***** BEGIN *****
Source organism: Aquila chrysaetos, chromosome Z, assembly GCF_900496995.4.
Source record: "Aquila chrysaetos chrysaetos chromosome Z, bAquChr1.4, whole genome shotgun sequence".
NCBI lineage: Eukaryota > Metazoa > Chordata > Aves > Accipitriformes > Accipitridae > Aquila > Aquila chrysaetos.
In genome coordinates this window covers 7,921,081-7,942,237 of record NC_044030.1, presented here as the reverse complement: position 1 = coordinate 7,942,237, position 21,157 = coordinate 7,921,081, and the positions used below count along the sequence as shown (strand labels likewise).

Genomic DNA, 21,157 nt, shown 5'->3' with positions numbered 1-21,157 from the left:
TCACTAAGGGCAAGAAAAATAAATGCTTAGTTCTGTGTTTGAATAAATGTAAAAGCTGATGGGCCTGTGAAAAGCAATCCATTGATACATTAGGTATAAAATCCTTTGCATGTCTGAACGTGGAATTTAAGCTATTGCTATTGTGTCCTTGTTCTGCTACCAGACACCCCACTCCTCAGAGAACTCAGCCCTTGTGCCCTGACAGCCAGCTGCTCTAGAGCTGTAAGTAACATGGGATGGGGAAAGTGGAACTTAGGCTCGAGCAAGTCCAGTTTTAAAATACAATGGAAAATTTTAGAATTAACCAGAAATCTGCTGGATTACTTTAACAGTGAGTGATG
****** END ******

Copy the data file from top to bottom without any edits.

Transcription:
Source organism: Aquila chrysaetos, chromosome Z, assembly GCF_900496995.4.
Source record: "Aquila chrysaetos chrysaetos chromosome Z, bAquChr1.4, whole genome shotgun sequence".
NCBI lineage: Eukaryota > Metazoa > Chordata > Aves > Accipitriformes > Accipitridae > Aquila > Aquila chrysaetos.
In genome coordinates this window covers 7,921,081-7,942,237 of record NC_044030.1, presented here as the reverse complement: position 1 = coordinate 7,942,237, position 21,157 = coordinate 7,921,081, and the positions used below count along the sequence as shown (strand labels likewise).

Genomic DNA, 21,157 nt, shown 5'->3' with positions numbered 1-21,157 from the left:
TCACTAAGGGCAAGAAAAATAAATGCTTAGTTCTGTGTTTGAATAAATGTAAAAGCTGATGGGCCTGTGAAAAGCAATCCATTGATACATTAGGTATAAAATCCTTTGCATGTCTGAACGTGGAATTTAAGCTATTGCTATTGTGTCCTTGTTCTGCTACCAGACACCCCACTCCTCAGAGAACTCAGCCCTTGTGCCCTGACAGCCAGCTGCTCTAGAGCTGTAAGTAACATGGGATGGGGAAAGTGGAACTTAGGCTCGAGCAAGTCCAGTTTTAAAATACAATGGAAAATTTTAGAATTAACCAGAAATCTGCTGGATTACTTTAACAGTGAGTGATG